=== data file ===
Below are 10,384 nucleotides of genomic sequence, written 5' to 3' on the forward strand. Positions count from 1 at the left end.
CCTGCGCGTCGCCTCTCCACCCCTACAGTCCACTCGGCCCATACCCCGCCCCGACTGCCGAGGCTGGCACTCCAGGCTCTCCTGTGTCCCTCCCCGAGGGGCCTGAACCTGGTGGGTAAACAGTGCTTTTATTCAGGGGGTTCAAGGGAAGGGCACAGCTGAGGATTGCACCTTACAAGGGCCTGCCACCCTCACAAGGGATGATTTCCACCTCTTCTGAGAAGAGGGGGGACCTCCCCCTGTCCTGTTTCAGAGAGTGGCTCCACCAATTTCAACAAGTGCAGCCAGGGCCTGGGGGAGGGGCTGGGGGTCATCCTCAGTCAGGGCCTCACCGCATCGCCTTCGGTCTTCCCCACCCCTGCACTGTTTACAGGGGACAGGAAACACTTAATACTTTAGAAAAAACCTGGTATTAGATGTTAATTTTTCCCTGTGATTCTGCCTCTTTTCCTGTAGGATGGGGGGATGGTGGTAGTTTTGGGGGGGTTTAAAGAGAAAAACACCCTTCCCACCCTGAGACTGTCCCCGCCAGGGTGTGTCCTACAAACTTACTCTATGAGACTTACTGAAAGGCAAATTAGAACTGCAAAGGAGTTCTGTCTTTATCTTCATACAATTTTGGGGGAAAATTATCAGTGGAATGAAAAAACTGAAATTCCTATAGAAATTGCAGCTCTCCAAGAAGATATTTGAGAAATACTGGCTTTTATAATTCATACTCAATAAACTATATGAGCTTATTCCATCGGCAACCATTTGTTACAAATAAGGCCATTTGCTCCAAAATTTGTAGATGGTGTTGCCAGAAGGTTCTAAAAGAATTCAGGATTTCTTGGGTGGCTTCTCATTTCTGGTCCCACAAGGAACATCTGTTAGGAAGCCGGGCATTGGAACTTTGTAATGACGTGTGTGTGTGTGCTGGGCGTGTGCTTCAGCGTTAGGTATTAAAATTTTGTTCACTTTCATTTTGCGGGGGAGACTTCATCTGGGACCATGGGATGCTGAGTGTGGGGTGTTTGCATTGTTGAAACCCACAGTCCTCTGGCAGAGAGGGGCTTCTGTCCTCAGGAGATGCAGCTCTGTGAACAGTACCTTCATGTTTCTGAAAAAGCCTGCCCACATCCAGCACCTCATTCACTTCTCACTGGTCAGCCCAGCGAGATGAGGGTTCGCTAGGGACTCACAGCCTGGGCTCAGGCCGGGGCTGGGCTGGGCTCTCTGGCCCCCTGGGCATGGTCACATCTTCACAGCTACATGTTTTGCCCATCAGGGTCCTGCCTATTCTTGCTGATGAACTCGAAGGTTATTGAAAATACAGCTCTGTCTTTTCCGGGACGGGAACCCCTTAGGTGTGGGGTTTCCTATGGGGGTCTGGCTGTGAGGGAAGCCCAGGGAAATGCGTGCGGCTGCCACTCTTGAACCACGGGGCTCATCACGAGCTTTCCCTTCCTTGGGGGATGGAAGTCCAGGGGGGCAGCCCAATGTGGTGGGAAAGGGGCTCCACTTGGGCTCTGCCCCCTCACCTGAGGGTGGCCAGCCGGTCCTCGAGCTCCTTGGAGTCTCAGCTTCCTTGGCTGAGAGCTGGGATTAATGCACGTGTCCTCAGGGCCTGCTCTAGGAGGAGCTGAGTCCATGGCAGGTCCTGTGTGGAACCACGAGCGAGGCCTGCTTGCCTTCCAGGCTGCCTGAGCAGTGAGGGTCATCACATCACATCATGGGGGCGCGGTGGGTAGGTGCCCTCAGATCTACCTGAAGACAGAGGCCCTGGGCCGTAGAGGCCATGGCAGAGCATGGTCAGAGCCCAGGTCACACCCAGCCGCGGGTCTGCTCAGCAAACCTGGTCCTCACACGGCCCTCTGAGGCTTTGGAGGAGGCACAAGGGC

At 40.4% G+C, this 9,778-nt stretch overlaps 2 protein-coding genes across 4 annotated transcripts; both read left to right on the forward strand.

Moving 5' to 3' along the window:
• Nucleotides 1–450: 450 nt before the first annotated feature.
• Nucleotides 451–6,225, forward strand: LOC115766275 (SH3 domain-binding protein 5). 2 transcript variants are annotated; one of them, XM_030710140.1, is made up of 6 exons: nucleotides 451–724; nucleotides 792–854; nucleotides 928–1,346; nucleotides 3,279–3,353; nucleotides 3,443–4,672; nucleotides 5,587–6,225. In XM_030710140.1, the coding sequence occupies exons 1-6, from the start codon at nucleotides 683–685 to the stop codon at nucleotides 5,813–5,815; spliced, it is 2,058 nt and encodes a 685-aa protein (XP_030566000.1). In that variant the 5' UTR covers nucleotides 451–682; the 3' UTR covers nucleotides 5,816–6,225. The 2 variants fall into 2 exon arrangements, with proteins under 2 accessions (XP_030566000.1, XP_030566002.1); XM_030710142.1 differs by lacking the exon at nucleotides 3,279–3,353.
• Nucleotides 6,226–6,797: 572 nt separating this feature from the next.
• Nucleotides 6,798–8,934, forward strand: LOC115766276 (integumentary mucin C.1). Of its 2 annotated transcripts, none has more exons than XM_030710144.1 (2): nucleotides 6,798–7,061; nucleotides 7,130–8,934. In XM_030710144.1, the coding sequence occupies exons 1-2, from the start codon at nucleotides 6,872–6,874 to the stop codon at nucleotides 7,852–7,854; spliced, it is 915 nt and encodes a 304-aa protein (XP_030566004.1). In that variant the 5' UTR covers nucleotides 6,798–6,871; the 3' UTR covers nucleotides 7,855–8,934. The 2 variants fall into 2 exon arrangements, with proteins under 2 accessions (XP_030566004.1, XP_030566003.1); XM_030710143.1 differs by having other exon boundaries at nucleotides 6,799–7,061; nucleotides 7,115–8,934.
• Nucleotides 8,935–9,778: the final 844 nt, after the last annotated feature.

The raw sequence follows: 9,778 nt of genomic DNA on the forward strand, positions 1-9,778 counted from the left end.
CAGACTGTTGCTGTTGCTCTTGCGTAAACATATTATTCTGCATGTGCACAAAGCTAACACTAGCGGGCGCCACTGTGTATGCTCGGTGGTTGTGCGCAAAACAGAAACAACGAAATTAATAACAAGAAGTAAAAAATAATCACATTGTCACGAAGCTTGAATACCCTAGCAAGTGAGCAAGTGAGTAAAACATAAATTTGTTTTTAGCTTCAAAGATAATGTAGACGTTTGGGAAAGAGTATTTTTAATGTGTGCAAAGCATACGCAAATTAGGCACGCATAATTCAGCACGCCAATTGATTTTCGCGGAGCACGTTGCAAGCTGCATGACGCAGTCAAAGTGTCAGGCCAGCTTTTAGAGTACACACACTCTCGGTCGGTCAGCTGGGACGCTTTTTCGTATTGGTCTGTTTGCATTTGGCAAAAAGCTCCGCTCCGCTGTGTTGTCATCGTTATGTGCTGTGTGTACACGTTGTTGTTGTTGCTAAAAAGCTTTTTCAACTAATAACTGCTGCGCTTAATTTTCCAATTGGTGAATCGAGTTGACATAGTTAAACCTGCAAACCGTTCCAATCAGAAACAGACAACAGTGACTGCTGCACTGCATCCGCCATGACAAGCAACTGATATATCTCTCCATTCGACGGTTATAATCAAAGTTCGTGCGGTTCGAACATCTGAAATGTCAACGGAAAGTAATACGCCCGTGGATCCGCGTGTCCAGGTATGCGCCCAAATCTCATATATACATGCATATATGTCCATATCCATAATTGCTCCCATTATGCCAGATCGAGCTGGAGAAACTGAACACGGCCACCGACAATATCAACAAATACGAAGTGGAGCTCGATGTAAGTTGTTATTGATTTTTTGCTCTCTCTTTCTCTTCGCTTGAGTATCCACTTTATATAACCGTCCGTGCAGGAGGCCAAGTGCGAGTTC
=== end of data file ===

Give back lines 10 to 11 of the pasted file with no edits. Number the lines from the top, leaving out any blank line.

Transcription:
The raw sequence follows: 9,778 nt of genomic DNA on the forward strand, positions 1-9,778 counted from the left end.
CAGACTGTTGCTGTTGCTCTTGCGTAAACATATTATTCTGCATGTGCACAAAGCTAACACTAGCGGGCGCCACTGTGTATGCTCGGTGGTTGTGCGCAAAACAGAAACAACGAAATTAATAACAAGAAGTAAAAAATAATCACATTGTCACGAAGCTTGAATACCCTAGCAAGTGAGCAAGTGAGTAAAACATAAATTTGTTTTTAGCTTCAAAGATAATGTAGACGTTTGGGAAAGAGTATTTTTAATGTGTGCAAAGCATACGCAAATTAGGCACGCATAATTCAGCACGCCAATTGATTTTCGCGGAGCACGTTGCAAGCTGCATGACGCAGTCAAAGTGTCAGGCCAGCTTTTAGAGTACACACACTCTCGGTCGGTCAGCTGGGACGCTTTTTCGTATTGGTCTGTTTGCATTTGGCAAAAAGCTCCGCTCCGCTGTGTTGTCATCGTTATGTGCTGTGTGTACACGTTGTTGTTGTTGCTAAAAAGCTTTTTCAACTAATAACTGCTGCGCTTAATTTTCCAATTGGTGAATCGAGTTGACATAGTTAAACCTGCAAACCGTTCCAATCAGAAACAGACAACAGTGACTGCTGCACTGCATCCGCCATGACAAGCAACTGATATATCTCTCCATTCGACGGTTATAATCAAAGTTCGTGCGGTTCGAACATCTGAAATGTCAACGGAAAGTAATACGCCCGTGGATCCGCGTGTCCAGGTATGCGCCCAAATCTCATATATACATGCATATATGTCCATATCCATAATTGCTCCCATTATGCCAGATCGAGCTGGAGAAACTGAACACGGCCACCGACAATATCAACAAATACGAAGTGGAGCTCGATGTAAGTTGTTATTGATTTTTTGCTCTCTCTTTCTCTTCGCTTGAGTATCCACTTTATATAACCGTCCGTGCAGGAGGCCAAGTGCGAGTTC